If Scotland votes today for independence, it’s going to mean lots of work for the country’s lawyers, according to Bloomberg News.
That work, though, could be short-lived if companies move out of Scotland as a result of independence.
Bloomberg quotes Scottish lawyers as saying an independent Scotland would mean more work in cross-border trade, commercial arbitration, and the oil and gas industry.
Lawyers would also be involved in creating a new constitution, negotiating with the British government over currency, tax and corporate structures, plus redrawing around 13,000 international treaties.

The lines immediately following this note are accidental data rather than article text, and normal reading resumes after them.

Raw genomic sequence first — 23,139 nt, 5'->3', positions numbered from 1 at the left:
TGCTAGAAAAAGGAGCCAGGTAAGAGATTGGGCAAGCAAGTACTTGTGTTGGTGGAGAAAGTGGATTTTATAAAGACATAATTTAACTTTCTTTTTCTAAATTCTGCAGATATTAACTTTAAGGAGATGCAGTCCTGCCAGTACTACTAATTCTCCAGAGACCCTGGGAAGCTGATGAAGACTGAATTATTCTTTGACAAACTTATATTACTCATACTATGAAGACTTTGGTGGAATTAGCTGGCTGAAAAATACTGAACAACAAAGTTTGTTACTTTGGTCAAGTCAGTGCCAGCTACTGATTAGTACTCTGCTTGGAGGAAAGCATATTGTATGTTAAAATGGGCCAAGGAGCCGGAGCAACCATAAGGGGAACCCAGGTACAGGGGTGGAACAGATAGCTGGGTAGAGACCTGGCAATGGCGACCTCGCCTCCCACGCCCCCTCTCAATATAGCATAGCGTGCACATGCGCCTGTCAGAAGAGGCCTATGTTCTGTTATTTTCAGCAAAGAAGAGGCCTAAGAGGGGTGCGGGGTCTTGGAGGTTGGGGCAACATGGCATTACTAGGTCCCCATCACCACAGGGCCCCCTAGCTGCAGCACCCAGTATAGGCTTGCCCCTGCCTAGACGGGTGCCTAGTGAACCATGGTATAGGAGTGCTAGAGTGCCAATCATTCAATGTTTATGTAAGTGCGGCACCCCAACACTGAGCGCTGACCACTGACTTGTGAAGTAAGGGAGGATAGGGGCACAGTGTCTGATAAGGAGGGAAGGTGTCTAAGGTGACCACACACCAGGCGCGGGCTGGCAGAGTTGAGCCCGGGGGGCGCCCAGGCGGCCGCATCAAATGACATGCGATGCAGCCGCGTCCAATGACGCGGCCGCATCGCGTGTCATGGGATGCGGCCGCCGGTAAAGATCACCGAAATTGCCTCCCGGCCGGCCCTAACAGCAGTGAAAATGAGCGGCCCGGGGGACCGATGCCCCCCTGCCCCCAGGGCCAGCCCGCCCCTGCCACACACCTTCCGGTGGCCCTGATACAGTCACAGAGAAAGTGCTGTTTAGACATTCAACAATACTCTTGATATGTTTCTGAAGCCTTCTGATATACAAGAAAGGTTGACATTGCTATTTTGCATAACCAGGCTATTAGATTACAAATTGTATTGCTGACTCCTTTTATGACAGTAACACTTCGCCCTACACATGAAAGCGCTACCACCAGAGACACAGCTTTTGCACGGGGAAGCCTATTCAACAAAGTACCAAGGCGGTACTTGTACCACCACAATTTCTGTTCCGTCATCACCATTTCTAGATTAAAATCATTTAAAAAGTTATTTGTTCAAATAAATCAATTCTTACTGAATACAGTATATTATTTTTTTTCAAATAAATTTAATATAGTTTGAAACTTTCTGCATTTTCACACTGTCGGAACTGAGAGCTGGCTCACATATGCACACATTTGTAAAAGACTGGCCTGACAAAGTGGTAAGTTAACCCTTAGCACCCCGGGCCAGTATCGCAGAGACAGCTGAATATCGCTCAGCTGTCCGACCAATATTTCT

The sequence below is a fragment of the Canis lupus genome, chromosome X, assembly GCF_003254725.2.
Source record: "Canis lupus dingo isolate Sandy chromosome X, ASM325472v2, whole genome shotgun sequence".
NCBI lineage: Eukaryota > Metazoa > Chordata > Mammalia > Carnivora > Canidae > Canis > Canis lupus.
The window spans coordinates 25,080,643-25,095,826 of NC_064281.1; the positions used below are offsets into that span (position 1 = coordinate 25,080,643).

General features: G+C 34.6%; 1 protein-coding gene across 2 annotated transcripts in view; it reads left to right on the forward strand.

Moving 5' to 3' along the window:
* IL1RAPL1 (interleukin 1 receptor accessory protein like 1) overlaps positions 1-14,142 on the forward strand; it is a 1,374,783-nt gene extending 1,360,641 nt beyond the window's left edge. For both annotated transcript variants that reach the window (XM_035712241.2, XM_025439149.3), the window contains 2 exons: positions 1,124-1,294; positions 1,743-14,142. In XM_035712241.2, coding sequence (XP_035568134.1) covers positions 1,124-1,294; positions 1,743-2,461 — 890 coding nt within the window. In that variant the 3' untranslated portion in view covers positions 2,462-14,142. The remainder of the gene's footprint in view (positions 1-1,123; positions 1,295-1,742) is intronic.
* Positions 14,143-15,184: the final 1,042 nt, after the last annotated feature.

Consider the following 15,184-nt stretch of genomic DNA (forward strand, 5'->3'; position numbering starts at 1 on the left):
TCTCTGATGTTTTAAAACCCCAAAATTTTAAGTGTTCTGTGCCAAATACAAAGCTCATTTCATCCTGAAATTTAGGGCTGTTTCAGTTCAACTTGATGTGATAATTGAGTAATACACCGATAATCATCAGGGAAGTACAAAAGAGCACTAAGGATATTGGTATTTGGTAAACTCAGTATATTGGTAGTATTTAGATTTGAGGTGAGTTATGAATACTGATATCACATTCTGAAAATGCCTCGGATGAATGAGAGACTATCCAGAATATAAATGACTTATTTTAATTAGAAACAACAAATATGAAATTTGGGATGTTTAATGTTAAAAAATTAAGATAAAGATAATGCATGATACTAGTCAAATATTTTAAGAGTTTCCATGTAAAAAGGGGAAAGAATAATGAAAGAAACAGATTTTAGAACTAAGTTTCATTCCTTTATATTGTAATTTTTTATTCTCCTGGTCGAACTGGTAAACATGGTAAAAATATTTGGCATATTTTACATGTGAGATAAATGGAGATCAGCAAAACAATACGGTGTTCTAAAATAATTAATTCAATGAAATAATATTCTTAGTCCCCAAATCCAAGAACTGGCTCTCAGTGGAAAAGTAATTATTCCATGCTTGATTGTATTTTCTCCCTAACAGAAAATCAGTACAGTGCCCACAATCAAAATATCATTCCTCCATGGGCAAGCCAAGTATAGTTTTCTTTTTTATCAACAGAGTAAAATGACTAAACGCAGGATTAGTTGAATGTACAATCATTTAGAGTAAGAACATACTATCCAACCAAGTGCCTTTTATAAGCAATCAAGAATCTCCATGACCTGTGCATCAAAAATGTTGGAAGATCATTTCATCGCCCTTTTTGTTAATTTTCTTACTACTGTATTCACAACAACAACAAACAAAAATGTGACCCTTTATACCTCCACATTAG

According to The New York Times, if the “yes” campaign seeking independence for Scotland secures a majority, “it will herald the most dramatic constitutional change in Britain since the two countries united in 1707. The repercussions would be momentous, creating the world’s newest state and ending a union that once oversaw an empire and triumphed in two world wars.”
Work for Scottish lawyers would be transformed from local to international almost overnight, Bloomberg says.
“There’s an opportunity for Scots law,” Alistair Morris, president of the Edinburgh-based Law Society of Scotland, told Bloomberg. “There is a commercial advantage to raising a case in Scotland under Scots law. The difficulty we have is that the international law firms are seen as being English firms using English law.”
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